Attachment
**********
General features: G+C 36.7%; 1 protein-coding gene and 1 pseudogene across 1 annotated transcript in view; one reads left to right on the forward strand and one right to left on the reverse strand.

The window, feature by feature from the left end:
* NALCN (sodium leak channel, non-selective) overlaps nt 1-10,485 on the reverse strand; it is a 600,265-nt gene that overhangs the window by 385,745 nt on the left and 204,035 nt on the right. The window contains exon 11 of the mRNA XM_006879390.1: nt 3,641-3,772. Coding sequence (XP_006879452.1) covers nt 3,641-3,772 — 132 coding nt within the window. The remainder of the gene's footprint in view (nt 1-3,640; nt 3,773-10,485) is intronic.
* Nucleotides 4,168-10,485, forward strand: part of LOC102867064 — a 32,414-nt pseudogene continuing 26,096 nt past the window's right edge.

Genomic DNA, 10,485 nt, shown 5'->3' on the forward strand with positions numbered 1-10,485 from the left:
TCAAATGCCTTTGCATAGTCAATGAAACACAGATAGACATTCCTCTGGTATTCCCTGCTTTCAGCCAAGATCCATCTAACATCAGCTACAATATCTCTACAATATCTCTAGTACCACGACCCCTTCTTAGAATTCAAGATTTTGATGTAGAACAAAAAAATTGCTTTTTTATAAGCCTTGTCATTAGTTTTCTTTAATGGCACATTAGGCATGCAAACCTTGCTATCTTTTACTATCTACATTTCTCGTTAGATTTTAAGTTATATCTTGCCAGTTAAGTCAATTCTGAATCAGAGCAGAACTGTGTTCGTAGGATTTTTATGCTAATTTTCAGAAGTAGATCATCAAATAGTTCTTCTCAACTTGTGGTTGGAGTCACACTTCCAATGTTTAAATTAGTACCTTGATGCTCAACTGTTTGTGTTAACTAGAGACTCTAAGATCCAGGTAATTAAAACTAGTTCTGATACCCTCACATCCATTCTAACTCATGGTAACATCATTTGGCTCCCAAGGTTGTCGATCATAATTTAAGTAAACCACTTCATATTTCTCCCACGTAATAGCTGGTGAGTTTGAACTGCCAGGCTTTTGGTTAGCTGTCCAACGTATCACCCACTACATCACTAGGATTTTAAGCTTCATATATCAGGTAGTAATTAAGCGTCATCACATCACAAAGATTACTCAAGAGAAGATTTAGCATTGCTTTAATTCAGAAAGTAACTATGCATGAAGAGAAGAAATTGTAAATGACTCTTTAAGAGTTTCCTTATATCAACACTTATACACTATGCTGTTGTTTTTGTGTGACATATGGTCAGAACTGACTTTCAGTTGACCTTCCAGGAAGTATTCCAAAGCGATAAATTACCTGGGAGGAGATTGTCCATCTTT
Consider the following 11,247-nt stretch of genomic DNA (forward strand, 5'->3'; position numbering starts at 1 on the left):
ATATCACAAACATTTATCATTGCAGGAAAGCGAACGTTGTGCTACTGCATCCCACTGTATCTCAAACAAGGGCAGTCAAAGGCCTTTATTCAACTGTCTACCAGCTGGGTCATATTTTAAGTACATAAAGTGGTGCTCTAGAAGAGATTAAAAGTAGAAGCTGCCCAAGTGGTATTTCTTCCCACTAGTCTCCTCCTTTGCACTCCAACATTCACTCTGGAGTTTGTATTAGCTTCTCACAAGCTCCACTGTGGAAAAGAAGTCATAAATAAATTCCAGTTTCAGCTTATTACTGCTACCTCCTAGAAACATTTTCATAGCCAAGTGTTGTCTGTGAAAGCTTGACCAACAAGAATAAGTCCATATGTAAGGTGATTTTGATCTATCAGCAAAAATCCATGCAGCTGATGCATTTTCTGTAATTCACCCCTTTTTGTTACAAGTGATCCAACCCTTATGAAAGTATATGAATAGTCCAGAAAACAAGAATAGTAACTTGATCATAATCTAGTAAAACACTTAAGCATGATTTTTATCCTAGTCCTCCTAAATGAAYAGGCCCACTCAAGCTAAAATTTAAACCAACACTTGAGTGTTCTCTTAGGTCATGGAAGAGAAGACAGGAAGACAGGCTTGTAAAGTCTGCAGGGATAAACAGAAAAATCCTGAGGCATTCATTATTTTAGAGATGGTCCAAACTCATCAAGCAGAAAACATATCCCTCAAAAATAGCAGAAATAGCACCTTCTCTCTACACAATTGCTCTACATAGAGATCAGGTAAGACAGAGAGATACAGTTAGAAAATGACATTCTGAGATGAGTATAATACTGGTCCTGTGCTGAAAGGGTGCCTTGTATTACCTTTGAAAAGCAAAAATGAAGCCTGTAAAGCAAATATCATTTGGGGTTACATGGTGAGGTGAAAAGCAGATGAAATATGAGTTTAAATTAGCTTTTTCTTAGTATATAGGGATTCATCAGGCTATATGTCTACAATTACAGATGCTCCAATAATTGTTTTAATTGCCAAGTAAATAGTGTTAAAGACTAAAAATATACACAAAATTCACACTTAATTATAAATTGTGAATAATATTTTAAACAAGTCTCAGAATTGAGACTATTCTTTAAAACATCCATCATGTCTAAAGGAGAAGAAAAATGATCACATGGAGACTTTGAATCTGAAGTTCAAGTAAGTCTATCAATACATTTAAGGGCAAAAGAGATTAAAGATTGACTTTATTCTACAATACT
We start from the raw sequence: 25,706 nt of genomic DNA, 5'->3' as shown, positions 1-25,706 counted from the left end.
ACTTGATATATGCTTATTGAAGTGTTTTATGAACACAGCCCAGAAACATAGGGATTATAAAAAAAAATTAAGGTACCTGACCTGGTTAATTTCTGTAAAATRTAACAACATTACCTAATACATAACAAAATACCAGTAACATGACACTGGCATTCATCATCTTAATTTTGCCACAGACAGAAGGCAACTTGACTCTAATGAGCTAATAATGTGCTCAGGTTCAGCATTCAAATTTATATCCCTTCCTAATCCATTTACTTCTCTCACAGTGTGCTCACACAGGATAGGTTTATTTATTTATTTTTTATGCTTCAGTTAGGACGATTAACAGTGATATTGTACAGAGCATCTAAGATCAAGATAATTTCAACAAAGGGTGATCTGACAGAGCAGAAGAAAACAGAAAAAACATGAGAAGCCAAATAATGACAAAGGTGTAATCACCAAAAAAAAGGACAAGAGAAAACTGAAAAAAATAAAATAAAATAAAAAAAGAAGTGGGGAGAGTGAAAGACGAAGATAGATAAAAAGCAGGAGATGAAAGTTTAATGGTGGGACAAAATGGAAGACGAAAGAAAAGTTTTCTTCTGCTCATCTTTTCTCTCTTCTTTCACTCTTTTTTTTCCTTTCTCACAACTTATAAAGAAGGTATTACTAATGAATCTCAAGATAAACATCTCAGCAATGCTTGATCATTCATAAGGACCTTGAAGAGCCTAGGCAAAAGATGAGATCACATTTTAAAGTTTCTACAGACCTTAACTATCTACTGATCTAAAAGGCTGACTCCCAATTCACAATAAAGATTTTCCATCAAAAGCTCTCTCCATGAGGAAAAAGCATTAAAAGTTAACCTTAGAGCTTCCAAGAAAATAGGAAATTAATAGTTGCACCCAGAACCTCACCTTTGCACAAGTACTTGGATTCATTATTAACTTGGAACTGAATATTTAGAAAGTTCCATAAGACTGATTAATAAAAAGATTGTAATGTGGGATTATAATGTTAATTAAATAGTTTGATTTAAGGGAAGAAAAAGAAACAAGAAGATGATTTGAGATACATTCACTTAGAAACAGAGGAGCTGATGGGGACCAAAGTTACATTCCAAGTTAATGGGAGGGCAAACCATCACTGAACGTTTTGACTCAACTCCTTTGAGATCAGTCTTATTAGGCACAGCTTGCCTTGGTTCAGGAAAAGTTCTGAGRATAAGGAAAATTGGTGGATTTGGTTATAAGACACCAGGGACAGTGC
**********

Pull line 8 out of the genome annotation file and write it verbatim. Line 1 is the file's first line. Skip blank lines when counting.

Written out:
ATATCACAAACATTTATCATTGCAGGAAAGCGAACGTTGTGCTACTGCATCCCACTGTATCTCAAACAAGGGCAGTCAAAGGCCTTTATTCAACTGTCTACCAGCTGGGTCATATTTTAAGTACATAAAGTGGTGCTCTAGAAGAGATTAAAAGTAGAAGCTGCCCAAGTGGTATTTCTTCCCACTAGTCTCCTCCTTTGCACTCCAACATTCACTCTGGAGTTTGTATTAGCTTCTCACAAGCTCCACTGTGGAAAAGAAGTCATAAATAAATTCCAGTTTCAGCTTATTACTGCTACCTCCTAGAAACATTTTCATAGCCAAGTGTTGTCTGTGAAAGCTTGACCAACAAGAATAAGTCCATATGTAAGGTGATTTTGATCTATCAGCAAAAATCCATGCAGCTGATGCATTTTCTGTAATTCACCCCTTTTTGTTACAAGTGATCCAACCCTTATGAAAGTATATGAATAGTCCAGAAAACAAGAATAGTAACTTGATCATAATCTAGTAAAACACTTAAGCATGATTTTTATCCTAGTCCTCCTAAATGAAYAGGCCCACTCAAGCTAAAATTTAAACCAACACTTGAGTGTTCTCTTAGGTCATGGAAGAGAAGACAGGAAGACAGGCTTGTAAAGTCTGCAGGGATAAACAGAAAAATCCTGAGGCATTCATTATTTTAGAGATGGTCCAAACTCATCAAGCAGAAAACATATCCCTCAAAAATAGCAGAAATAGCACCTTCTCTCTACACAATTGCTCTACATAGAGATCAGGTAAGACAGAGAGATACAGTTAGAAAATGACATTCTGAGATGAGTATAATACTGGTCCTGTGCTGAAAGGGTGCCTTGTATTACCTTTGAAAAGCAAAAATGAAGCCTGTAAAGCAAATATCATTTGGGGTTACATGGTGAGGTGAAAAGCAGATGAAATATGAGTTTAAATTAGCTTTTTCTTAGTATATAGGGATTCATCAGGCTATATGTCTACAATTACAGATGCTCCAATAATTGTTTTAATTGCCAAGTAAATAGTGTTAAAGACTAAAAATATACACAAAATTCACACTTAATTATAAATTGTGAATAATATTTTAAACAAGTCTCAGAATTGAGACTATTCTTTAAAACATCCATCATGTCTAAAGGAGAAGAAAAATGATCACATGGAGACTTTGAATCTGAAGTTCAAGTAAGTCTATCAATACATTTAAGGGCAAAAGAGATTAAAGATTGACTTTATTCTACAATACT